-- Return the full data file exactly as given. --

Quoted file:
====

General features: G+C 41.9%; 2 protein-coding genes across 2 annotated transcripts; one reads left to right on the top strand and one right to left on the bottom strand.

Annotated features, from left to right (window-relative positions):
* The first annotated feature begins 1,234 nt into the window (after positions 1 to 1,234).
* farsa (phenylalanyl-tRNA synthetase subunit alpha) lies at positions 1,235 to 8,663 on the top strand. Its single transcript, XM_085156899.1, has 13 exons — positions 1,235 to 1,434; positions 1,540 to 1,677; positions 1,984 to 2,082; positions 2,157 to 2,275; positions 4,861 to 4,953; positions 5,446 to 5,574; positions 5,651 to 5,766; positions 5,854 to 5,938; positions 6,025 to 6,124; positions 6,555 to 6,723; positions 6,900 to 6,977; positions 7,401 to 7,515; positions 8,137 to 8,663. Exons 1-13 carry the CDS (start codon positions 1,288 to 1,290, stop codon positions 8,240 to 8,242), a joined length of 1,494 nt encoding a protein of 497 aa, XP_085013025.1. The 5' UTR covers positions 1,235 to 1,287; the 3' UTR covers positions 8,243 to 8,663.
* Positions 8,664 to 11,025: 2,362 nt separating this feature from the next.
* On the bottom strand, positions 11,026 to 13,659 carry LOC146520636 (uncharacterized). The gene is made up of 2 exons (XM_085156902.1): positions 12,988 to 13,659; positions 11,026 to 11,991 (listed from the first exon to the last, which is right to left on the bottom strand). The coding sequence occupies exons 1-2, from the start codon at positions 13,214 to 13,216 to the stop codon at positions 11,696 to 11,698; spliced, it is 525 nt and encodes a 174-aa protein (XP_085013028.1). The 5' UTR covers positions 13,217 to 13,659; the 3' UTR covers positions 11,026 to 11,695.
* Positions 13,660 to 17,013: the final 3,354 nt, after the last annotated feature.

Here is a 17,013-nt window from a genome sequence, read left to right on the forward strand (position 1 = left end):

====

General features: G+C 41.9%; 2 protein-coding genes across 2 annotated transcripts; one reads left to right on the top strand and one right to left on the bottom strand.

Annotated features, from left to right (window-relative positions):
* The first annotated feature begins 1,234 nt into the window (after positions 1 to 1,234).
* farsa (phenylalanyl-tRNA synthetase subunit alpha) lies at positions 1,235 to 8,663 on the top strand. Its single transcript, XM_085156899.1, has 13 exons — positions 1,235 to 1,434; positions 1,540 to 1,677; positions 1,984 to 2,082; positions 2,157 to 2,275; positions 4,861 to 4,953; positions 5,446 to 5,574; positions 5,651 to 5,766; positions 5,854 to 5,938; positions 6,025 to 6,124; positions 6,555 to 6,723; positions 6,900 to 6,977; positions 7,401 to 7,515; positions 8,137 to 8,663. Exons 1-13 carry the CDS (start codon positions 1,288 to 1,290, stop codon positions 8,240 to 8,242), a joined length of 1,494 nt encoding a protein of 497 aa, XP_085013025.1. The 5' UTR covers positions 1,235 to 1,287; the 3' UTR covers positions 8,243 to 8,663.
* Positions 8,664 to 11,025: 2,362 nt separating this feature from the next.
* On the bottom strand, positions 11,026 to 13,659 carry LOC146520636 (uncharacterized). The gene is made up of 2 exons (XM_085156902.1): positions 12,988 to 13,659; positions 11,026 to 11,991 (listed from the first exon to the last, which is right to left on the bottom strand). The coding sequence occupies exons 1-2, from the start codon at positions 13,214 to 13,216 to the stop codon at positions 11,696 to 11,698; spliced, it is 525 nt and encodes a 174-aa protein (XP_085013028.1). The 5' UTR covers positions 13,217 to 13,659; the 3' UTR covers positions 11,026 to 11,695.
* Positions 13,660 to 17,013: the final 3,354 nt, after the last annotated feature.

Here is a 17,013-nt window from a genome sequence, read left to right on the forward strand (position 1 = left end):